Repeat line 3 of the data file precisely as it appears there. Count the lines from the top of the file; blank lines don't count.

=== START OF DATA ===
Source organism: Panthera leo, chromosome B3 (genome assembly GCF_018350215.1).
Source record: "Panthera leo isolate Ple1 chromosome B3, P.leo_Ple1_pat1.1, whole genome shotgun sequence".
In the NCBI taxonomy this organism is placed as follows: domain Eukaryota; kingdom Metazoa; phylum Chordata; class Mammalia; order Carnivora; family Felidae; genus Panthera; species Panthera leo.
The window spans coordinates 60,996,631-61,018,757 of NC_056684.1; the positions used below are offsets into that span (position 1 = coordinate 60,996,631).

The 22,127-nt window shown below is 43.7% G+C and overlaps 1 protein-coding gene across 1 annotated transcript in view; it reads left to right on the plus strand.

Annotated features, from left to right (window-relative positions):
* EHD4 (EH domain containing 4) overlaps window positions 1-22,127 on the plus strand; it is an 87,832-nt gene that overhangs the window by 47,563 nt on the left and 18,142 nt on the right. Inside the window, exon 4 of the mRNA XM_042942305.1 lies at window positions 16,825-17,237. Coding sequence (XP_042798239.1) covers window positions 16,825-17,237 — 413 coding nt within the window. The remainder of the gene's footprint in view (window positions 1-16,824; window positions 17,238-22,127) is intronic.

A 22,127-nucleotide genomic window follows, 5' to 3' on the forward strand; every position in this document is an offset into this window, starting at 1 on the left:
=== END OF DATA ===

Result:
In the NCBI taxonomy this organism is placed as follows: domain Eukaryota; kingdom Metazoa; phylum Chordata; class Mammalia; order Carnivora; family Felidae; genus Panthera; species Panthera leo.